The author of the book under review is a Post Graduate in Economics and served in the Reserve Bank of India for forty years in a number of Departments and retired as Deputy General Manager. He is a rare bird—a literary banker. He has to his credit another book “A Bunch of Fragrant Roses.”
The former Deputy Governor of RBI, S S Tarapore wrote that official records do not carry the anecdotal aspects of RBI History and asked the author to prepare a book of anecdotal history. The present works fills that need to a great extent. divided into Five Sections. The First Section gives a brief history of R B I. The next Section furnishes Pen Portraits of 23 Governors of R B I. Sections Three and Five are a cornucopia of anecdotes about distinguished personalities who dominated the Central bank. A solid part of the book contains 27 reviews published by the author. These are books by R B I Executives or on R B I.
The origins of the Reserve Bank of India is traceable to the year 1926 when the Hilton-Young Commission—recommended the creation of a Central Bank for India .The Reserve Bank of India Act of 1934 established the Reserve Bank and set in motion a series of measures that gave birth to operations in 1935. Since then, the Reserve Bank’s role and functions have undergone significant changes keeping pace with the alterations in the complexion of the nation’s economy and its financial sector.
The Preamble to the Reserve Bank of India Act, 1934, under which it was constituted. specifies its objective — “to regulate the issue of Bank notes and the keeping of reserves with a view to securing monetary stability in India and generally to operate the currency and credit system of the country to its advantage”. Eighty years later, the Bank has taken on different functions keeping pace with altered national interests and global developments. R B I adopted international best practices in areas such as prudential regulation, banking technology, variety of monetary policy instruments, external sector management and currency management .
Since it will notbe possible to cover all the Governors a few are being touched upon. The first Governor. Osborne Smith had a regular battle with the Finance Member Sir James Grigg. There was no love lost with his Deputy Governor James Taylor. Smith’s financial dealings were questioned by his adversaries. Allegations were made of a scandalous liaison with the wife of an RBI Officer. This was “Conduct Unbecoming” of an RBI Governor.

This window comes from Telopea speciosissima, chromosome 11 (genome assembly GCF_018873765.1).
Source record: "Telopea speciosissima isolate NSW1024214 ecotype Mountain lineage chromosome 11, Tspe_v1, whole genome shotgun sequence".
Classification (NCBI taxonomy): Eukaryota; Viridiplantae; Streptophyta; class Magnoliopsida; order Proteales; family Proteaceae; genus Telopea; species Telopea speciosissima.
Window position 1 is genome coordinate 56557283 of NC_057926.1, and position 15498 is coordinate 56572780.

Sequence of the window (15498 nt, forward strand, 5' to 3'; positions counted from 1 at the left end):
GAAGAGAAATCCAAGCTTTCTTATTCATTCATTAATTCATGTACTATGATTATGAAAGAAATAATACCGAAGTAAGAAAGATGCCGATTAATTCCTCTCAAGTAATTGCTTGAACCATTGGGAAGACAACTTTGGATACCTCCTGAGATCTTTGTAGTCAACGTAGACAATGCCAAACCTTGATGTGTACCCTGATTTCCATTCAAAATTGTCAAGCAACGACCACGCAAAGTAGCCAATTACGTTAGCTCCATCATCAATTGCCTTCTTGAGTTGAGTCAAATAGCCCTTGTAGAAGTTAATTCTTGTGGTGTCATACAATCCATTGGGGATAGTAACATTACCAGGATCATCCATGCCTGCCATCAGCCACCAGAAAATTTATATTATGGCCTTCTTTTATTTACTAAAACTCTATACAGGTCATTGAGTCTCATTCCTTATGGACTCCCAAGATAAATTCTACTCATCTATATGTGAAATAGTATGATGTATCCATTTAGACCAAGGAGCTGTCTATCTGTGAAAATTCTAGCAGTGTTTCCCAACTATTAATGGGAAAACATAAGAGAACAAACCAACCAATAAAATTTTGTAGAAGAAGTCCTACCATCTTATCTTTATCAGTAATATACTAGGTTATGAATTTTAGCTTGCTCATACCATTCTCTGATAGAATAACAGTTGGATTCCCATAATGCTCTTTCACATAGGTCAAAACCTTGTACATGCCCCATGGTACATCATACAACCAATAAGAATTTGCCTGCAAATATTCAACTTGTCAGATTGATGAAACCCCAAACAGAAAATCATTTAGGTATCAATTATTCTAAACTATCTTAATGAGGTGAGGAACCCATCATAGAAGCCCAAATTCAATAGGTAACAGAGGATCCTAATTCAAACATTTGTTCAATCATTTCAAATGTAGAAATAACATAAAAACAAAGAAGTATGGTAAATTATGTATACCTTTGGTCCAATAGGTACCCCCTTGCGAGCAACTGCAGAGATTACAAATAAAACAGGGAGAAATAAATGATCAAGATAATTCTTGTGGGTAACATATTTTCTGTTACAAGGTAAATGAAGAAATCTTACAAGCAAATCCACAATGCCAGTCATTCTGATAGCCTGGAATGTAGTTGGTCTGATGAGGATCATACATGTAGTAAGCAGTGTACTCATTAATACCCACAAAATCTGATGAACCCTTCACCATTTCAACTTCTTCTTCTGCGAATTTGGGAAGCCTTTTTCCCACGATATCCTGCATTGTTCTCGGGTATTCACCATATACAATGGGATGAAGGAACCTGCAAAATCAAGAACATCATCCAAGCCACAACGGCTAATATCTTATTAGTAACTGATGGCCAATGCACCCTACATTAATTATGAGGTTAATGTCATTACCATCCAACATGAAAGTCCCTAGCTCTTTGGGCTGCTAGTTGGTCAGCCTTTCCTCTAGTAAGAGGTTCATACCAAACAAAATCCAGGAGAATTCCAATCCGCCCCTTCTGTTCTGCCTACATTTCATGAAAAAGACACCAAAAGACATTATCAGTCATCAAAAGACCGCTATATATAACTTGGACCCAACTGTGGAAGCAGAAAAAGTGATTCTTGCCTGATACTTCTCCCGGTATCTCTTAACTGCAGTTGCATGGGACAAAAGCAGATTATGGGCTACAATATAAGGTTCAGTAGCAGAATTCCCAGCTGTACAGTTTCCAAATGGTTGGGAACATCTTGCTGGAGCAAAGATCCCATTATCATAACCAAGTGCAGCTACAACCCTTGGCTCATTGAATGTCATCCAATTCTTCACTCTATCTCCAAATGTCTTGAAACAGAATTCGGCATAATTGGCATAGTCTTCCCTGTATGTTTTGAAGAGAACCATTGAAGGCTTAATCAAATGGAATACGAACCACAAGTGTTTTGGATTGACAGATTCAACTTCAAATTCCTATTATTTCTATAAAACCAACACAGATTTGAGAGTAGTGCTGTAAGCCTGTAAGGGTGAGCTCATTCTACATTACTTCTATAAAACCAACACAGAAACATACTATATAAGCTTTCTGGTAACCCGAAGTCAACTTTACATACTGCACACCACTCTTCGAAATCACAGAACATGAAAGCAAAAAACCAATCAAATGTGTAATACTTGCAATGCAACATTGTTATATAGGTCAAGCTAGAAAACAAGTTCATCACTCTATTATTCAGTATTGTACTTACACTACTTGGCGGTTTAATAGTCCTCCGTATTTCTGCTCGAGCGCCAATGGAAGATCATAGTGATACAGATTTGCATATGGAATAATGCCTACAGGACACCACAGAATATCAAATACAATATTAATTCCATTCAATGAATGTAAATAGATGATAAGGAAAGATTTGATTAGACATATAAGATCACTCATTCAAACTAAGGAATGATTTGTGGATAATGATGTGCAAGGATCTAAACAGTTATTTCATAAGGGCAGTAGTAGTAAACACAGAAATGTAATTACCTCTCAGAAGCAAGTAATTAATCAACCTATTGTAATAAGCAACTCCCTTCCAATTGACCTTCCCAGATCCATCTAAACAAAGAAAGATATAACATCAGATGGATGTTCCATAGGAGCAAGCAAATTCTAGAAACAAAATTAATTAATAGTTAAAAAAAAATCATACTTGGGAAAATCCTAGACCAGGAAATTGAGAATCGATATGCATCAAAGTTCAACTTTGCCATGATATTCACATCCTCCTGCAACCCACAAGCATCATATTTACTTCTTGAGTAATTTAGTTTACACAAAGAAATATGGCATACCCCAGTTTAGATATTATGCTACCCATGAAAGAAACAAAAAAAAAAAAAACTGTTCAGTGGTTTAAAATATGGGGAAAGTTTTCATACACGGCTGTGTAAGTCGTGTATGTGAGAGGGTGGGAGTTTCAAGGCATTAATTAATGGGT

The second Governor Sir James Taylor died on February, 1947, due to cardiac failure. Among the pall bearers was Chintaman Deshmukh. According to Deshmukh, “Sir James Taylor was among the most remarkable man that has been my good fortune to know. His intelligence is like a lambent flame which illumined everything that it touched and purged it of dross and he had a catholicity of interest, a breadth of outlook and a warm humanity which I have seldom seen equalled.”
The third Governor Rama Rau resigned. According to the Reserve Bank History, events in 1956-57 culminated in Rama Rau’s resignation as Governor directly as a result of disagreements with Finance Minister TTK, which erupted into barely concealed conflict late in 1956. According to Rama Rau, TTK behaved towards him with “personal rudeness”, used “very rude language”, passed “rude remarks” and indulged in “rude behaviour”. In Parliament TTK accused the Bank of as being “reserved” and of being “incapable of doing any positive thinking”.
The Emergency era saw the ascension to office of K R Puri. According to the then Finance Secretary M Narasimham, “When H M Patel took over as Finance Minister, almost the first thing that he told me was that the RBI Governor. K.R.Puri had to go. He said this was also the Prime Minister’s express instructions. Puri was persona non grata with the Prime Minister and the Finance Minister as he was reputed to have had close links with what used to be called the extra-constitutional authority during the Emergency and his appointment as governor was regarded as a pure political decision and not based on merit…I would persuade Puri to send in his resignation….As we neared the end of April..I telephoned Puri to come over to Delhi with his resignation letter, which he did and…I took the letter across to Patel”.
Anand Chandavarkar unarguably was the foremost exponent of the Indian economic scene and an acknowledged authority on John Maynard Keynes. He was from the London School of Economics, where he studied under Karl Popper, Michael Oakshott, two political philosophers of world repute. Greater distinction is that he was the disciple of three Nobel Laureates in Economics, Friedrich Hayek, James Meade and Ronald Coase. One cannot have more distinguished teachers. The teachers could not have a more distinguished disciple.
The heaviest part of the book is the Section containing 27 book reviews noted for the graceful style and felicity of expression. RBI brought out a Coffee Table book “Mint Road Milestones” when RBI completed 75 years. This volume is an excellent compendium which is an easy-to-absorb capsule history of our Central Bank and the Indian economy for 75 years with a backdrop of international events. It is a veritable feast to the eyes and rich repast to the brain.
There are also reviews of books by eminent Governors Drs. I G Patel, Rangarajan, Y V Reddy, Bimal Jalan. One gains by reading these reviews knowledge of how the Indian economy evolved over the years and the problems faced by India.
The book is at once entertaining and instructive and affords us a view of the growth of RBI. The book is an impressive addition to central banking literature and gives us a glimpse of the aspects that would normally have been lost to history.